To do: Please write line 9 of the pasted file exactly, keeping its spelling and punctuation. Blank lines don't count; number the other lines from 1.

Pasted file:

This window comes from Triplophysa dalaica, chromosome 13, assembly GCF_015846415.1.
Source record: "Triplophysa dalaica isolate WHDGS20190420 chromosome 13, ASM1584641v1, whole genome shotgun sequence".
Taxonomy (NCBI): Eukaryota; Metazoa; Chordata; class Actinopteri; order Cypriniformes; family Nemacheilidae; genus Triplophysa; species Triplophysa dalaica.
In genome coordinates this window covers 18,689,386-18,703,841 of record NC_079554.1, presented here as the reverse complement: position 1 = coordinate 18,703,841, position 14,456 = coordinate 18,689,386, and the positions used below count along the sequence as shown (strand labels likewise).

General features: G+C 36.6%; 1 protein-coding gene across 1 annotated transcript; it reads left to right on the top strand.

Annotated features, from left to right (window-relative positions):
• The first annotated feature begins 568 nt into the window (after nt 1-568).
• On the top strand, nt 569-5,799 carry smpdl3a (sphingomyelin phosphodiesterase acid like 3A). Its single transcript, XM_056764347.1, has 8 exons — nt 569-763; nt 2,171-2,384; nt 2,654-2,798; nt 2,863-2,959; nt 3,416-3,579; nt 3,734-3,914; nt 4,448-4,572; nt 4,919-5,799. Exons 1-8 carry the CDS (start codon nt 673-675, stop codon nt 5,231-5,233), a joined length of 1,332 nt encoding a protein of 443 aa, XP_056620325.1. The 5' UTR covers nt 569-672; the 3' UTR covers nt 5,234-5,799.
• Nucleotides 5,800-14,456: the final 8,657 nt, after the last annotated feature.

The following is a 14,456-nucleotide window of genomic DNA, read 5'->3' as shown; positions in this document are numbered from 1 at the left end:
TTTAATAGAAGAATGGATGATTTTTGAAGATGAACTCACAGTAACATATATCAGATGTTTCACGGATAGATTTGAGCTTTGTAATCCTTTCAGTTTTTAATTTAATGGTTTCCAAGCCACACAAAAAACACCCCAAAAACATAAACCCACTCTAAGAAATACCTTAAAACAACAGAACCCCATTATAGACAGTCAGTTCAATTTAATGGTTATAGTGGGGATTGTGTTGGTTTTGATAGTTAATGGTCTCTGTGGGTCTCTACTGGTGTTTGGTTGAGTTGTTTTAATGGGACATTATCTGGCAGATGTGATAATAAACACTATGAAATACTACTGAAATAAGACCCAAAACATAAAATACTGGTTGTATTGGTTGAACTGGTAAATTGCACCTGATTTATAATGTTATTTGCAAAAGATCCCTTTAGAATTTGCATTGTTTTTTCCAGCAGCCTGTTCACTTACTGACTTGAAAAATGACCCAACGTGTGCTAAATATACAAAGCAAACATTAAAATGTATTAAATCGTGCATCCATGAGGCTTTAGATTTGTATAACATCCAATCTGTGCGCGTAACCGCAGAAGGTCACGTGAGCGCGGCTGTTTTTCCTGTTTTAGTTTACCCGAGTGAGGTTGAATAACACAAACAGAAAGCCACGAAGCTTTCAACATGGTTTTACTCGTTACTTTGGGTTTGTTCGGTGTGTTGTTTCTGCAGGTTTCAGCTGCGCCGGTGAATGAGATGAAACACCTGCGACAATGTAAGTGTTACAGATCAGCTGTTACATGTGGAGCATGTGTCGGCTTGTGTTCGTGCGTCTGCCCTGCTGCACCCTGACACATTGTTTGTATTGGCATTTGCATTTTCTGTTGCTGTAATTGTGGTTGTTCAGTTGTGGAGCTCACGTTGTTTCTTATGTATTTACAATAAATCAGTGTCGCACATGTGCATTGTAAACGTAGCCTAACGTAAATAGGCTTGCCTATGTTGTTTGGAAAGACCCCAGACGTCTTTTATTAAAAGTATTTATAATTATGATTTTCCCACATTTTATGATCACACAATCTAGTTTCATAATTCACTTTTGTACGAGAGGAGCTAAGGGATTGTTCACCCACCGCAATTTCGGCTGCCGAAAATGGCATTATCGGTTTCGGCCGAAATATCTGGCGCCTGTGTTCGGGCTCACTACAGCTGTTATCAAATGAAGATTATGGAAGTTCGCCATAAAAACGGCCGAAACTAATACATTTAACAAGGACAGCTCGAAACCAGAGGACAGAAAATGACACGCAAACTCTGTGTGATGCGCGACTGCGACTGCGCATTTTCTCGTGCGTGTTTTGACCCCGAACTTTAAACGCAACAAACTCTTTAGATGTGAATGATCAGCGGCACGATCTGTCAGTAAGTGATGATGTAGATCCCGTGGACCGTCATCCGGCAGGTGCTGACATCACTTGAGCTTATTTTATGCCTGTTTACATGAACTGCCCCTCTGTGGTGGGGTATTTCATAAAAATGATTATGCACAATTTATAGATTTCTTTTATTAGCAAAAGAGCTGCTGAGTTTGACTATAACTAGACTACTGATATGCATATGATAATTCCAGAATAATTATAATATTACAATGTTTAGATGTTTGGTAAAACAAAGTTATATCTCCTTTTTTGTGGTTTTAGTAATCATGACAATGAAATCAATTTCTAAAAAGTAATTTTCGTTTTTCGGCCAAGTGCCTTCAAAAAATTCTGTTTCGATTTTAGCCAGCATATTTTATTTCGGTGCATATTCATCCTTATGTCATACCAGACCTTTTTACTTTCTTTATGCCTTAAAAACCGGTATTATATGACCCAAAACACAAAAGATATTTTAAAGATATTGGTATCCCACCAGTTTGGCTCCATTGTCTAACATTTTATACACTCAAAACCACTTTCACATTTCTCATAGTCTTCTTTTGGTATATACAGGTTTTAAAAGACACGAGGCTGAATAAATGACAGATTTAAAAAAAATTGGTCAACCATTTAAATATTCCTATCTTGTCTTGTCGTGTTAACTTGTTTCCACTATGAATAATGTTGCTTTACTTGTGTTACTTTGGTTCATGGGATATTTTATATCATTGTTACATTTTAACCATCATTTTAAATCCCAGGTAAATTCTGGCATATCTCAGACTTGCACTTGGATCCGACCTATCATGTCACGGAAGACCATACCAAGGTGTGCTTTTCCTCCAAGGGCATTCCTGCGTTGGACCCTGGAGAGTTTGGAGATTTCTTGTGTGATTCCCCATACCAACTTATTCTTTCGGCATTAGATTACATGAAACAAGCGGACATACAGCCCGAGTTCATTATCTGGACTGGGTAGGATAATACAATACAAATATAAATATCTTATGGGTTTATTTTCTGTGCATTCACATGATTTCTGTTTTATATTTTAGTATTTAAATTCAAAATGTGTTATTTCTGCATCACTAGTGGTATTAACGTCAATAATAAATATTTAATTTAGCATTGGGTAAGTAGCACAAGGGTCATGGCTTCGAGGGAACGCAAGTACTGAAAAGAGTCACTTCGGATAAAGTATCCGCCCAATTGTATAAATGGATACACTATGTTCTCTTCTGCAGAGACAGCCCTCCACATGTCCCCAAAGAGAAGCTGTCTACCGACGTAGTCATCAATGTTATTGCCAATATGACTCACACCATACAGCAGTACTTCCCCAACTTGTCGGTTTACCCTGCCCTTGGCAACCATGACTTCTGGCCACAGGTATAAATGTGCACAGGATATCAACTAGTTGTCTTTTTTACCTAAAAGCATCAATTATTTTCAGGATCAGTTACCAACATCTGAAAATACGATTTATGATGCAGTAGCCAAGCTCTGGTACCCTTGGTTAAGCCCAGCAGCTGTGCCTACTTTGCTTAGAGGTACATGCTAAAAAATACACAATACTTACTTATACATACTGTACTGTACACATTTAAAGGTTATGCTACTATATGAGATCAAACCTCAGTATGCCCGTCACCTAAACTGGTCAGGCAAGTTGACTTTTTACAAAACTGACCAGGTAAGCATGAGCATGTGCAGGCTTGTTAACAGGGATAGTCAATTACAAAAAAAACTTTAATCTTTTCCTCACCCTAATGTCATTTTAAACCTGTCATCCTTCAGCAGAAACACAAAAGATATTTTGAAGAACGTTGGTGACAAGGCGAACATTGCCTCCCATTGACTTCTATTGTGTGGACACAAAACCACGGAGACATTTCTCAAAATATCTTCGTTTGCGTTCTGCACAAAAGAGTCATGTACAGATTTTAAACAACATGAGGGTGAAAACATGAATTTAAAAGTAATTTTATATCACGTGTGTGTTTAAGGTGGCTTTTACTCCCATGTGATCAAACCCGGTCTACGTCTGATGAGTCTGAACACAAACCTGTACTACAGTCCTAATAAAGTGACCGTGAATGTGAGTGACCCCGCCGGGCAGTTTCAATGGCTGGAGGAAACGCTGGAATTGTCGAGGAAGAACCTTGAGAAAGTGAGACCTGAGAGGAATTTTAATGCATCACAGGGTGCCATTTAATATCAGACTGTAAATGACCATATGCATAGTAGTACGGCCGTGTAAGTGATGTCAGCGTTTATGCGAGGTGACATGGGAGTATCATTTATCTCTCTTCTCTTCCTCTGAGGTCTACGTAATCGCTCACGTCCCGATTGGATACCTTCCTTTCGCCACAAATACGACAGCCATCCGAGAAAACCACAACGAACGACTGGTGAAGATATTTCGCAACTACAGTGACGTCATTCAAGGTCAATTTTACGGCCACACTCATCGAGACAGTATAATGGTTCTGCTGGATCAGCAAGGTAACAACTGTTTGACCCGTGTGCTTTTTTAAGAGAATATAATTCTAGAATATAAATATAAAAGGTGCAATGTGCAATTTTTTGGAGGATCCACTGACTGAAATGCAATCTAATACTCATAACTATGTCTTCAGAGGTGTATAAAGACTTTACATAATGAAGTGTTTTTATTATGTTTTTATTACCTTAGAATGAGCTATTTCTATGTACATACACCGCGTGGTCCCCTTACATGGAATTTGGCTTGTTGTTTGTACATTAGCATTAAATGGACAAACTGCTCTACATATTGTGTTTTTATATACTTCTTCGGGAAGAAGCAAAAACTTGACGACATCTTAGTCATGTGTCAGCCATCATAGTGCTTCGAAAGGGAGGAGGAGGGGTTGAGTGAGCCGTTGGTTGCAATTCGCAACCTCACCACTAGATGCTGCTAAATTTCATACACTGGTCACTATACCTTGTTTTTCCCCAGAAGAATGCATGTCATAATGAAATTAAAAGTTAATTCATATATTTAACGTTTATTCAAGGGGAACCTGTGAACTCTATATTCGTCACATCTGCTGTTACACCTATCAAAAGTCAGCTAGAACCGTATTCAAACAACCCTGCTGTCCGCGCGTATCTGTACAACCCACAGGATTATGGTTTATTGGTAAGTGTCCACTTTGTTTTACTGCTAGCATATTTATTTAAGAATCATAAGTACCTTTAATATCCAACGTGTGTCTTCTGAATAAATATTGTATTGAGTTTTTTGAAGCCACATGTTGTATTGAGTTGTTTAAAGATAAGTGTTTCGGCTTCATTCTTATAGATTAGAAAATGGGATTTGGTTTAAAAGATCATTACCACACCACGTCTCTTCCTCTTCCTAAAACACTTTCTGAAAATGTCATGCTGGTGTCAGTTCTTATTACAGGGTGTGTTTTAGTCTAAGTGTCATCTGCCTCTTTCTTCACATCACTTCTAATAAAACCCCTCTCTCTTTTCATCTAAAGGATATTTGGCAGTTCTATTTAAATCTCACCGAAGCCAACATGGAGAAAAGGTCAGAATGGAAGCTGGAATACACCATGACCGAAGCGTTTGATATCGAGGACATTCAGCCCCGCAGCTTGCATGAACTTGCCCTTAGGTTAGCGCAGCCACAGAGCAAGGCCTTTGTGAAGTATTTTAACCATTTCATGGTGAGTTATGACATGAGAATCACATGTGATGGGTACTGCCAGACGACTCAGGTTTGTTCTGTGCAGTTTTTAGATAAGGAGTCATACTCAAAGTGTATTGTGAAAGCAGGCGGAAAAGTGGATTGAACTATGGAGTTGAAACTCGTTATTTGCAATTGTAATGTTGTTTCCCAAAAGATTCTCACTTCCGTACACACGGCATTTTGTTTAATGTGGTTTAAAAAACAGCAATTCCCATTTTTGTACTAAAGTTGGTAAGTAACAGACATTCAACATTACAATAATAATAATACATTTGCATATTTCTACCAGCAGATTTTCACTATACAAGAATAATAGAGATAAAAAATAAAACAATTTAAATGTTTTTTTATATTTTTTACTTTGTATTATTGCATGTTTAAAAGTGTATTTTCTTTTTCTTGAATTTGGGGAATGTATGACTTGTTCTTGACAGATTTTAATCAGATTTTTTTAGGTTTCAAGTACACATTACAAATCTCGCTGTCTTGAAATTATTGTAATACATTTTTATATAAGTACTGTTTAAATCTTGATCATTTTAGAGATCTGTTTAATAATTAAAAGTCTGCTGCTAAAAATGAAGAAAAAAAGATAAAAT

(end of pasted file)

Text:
• Nucleotides 5,800-14,456: the final 8,657 nt, after the last annotated feature.